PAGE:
May lethal autonomous weapons systems—‘killer robots ’—be used in war? The majority of writers argue against their use, and those who have argued in favour have done so on a consequentialist basis. We defend the moral permissibility of killer robots, but on the basis of the non-aggregative structure of right assumed by Just War theory. This is necessary because the most important argument against killer robots, the responsibility trilemma proposed by Rob Sparrow, makes the same assumptions. We show that the (...)
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  12.  3
    Efficiency Versus Enjoyment: Looking After the Human Condition in the Transition to the Bio-Based Economy.Vincent Blok & Roeland Christiaan Veraart - 2021 - Journal of Agricultural and Environmental Ethics 34 (6):1-19.
    In this paper, we criticize the current focus of the bio-based economy on efficiency and control and demonstrate the contradictions that this causes. We elucidate these tensions by comparing the BBE to alternative conceptions of economy that emphasise the relevance of both the human condition and unfathomable nature in the macro ecological transition project. From Emmanuel Levinas’s philosophy, we take and extrapolate two major concepts—il y a and enjoyment—that help to re-evaluate the status of both nature and the human subject (...)
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  13. Philosophy and Theory of Artificial Intelligence.Vincent C. Müller (ed.) - 2013 - Springer.
    [Müller, Vincent C. (ed.), (2013), Philosophy and theory of artificial intelligence (SAPERE, 5; Berlin: Springer). 429 pp. ] --- Can we make machines that think and act like humans or other natural intelligent agents? The answer to this question depends on how we see ourselves and how we see the machines in question. Classical AI and cognitive science had claimed that cognition is computation, and can thus be reproduced on other computing machines, possibly surpassing the abilities of human intelligence. (...)
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  14. Which Symbol Grounding Problem Should We Try to Solve?Vincent C. Müller - 2015 - Journal of Experimental & Theoretical Artificial Intelligence 27 (1):73-78.
    Floridi and Taddeo propose a condition of “zero semantic commitment” for solutions to the grounding problem, and a solution to it. I argue briefly that their condition cannot be fulfilled, not even by their own solution. After a look at Luc Steels' very different competing suggestion, I suggest that we need to re-think what the problem is and what role the ‘goals’ in a system play in formulating the problem. On the basis of a proper understanding of computing, I come (...)
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  15. Nonconceptual Demonstrative Reference.Athanassius Raftopoulos & Vincent Muller - 2006 - Philosophy and Phenomenological Research 72 (2):251-285.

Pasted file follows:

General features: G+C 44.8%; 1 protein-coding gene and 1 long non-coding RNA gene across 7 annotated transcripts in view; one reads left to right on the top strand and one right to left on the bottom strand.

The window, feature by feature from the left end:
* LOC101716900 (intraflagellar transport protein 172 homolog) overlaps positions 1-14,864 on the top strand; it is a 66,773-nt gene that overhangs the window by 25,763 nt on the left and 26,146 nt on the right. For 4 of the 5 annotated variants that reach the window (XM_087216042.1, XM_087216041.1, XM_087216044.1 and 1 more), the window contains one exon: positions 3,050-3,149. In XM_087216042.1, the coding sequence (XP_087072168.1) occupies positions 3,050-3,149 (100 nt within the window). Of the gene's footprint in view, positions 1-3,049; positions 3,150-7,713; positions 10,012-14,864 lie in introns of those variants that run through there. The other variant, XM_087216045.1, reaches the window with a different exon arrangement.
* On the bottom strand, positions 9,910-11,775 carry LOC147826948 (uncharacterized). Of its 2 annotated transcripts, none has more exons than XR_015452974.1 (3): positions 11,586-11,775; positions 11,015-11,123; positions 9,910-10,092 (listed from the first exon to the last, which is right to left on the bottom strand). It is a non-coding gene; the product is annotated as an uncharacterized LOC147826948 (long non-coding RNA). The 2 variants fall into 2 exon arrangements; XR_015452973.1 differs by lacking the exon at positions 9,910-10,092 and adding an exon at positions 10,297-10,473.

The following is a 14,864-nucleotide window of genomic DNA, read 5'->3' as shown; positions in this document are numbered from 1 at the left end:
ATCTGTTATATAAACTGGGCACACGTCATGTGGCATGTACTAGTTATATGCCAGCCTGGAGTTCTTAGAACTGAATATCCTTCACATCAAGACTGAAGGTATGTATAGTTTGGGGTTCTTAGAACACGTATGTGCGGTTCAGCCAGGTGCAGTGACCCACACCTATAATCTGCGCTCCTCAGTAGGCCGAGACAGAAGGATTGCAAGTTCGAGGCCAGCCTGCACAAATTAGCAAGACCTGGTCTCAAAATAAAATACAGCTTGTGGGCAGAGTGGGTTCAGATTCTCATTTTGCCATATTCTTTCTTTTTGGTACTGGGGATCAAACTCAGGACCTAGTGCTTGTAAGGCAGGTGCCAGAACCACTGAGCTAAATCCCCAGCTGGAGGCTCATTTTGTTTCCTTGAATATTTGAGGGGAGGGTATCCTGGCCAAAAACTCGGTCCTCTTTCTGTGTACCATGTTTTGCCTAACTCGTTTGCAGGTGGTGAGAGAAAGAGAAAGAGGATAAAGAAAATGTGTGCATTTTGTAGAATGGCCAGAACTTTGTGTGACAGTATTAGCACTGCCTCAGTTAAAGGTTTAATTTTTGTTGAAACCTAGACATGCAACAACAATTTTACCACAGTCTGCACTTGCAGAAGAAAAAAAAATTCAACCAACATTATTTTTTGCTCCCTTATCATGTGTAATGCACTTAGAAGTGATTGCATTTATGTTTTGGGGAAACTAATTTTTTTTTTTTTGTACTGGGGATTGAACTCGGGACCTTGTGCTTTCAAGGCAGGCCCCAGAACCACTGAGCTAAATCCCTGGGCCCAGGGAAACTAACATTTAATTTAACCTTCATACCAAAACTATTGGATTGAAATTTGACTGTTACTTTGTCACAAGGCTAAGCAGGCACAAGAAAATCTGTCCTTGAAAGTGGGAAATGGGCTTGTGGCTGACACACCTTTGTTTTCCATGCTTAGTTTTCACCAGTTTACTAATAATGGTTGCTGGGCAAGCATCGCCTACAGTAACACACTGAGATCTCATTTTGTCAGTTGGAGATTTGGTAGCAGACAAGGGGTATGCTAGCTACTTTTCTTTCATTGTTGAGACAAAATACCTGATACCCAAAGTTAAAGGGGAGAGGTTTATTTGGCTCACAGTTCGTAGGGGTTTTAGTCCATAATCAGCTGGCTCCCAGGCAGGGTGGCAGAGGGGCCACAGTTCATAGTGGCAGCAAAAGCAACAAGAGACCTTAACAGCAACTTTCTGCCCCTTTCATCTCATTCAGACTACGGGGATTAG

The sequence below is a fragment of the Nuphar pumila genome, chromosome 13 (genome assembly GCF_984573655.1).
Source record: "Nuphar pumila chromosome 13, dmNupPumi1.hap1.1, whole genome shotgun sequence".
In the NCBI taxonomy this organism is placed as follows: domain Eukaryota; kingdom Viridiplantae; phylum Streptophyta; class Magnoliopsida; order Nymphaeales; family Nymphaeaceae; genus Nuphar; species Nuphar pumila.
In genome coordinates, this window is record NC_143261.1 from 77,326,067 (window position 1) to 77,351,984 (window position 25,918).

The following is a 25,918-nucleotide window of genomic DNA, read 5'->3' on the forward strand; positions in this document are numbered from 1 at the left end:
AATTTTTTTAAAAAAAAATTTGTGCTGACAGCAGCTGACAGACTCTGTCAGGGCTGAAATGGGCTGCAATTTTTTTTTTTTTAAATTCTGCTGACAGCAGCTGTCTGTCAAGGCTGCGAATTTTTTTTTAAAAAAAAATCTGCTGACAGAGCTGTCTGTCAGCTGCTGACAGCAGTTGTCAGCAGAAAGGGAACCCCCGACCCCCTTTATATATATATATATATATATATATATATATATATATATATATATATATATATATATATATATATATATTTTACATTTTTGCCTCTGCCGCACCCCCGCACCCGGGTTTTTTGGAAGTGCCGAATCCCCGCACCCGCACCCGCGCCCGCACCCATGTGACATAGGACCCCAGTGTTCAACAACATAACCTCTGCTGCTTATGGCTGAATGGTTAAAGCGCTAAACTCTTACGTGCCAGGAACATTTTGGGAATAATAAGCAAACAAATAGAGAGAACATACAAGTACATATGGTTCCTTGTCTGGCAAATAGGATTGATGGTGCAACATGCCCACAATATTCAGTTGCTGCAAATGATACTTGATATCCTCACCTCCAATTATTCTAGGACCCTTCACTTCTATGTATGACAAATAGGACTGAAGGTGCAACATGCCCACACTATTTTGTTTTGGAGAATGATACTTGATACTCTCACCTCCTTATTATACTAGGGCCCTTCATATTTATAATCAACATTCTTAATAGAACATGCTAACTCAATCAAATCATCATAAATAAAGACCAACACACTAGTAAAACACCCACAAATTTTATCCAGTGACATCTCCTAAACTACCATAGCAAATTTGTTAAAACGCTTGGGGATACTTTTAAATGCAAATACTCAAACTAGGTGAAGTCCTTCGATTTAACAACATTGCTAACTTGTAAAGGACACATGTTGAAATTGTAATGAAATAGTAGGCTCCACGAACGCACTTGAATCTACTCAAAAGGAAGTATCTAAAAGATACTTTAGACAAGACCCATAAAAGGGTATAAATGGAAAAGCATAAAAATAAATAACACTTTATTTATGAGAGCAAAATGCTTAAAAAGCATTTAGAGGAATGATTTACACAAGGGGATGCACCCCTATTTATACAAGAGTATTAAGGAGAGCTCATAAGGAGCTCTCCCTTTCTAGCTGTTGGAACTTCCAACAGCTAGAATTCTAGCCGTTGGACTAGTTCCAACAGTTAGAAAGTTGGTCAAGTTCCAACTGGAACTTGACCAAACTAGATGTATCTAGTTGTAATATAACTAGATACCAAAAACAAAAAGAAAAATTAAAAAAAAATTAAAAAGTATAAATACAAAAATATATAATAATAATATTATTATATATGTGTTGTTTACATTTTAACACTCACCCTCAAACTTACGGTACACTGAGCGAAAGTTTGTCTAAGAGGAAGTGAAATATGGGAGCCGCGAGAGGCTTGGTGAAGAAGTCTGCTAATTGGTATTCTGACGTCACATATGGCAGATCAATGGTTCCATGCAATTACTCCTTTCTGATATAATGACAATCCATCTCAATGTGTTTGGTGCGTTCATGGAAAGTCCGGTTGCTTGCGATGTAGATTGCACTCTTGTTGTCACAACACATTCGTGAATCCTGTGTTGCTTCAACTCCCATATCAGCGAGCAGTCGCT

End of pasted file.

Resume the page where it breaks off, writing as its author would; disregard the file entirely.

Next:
The paper argues that the reference of perceptual demonstratives is fixed in a causal nondescriptive way through the nonconceptual content of perception. That content consists first in spatiotemporal information establishing the existence of a separate persistent object retrieved from a visual scene by the perceptual object segmentation processes that open an object-file for that object. Nonconceptual content also consists in other transducable information, that is, information that is retrieved directly in a bottom-up way from the scene (motion, shape, etc). The (...)
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  16. On the Possibilities of Hypercomputing Supertasks.Vincent C. Müller - 2011 - Minds and Machines 21 (1):83-96.
    This paper investigates the view that digital hypercomputing is a good reason for rejection or re-interpretation of the Church-Turing thesis. After suggestion that such re-interpretation is historically problematic and often involves attack on a straw man (the ‘maximality thesis’), it discusses proposals for digital hypercomputing with Zeno-machines , i.e. computing machines that compute an infinite number of computing steps in finite time, thus performing supertasks. It argues that effective computing with Zeno-machines falls into a dilemma: either they are specified such (...)
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  17. The Hard and Easy Grounding Problems (Comment on A. Cangelosi).Vincent C. Müller - 2011 - International Journal of Signs and Semiotic Systems 1 (1):70-70.
    I see four symbol grounding problems: 1) How can a purely computational mind acquire meaningful symbols? 2) How can we get a computational robot to show the right linguistic behavior? These two are misleading. I suggest an 'easy' and a 'hard' problem: 3) How can we explain and re-produce the behavioral ability and function of meaning in artificial computational agents?4) How does physics give rise to meaning?
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  18.  3
    Philosophy and Theory of Artificial Intelligence.Vincent Müller (ed.) - 2013 - Springer.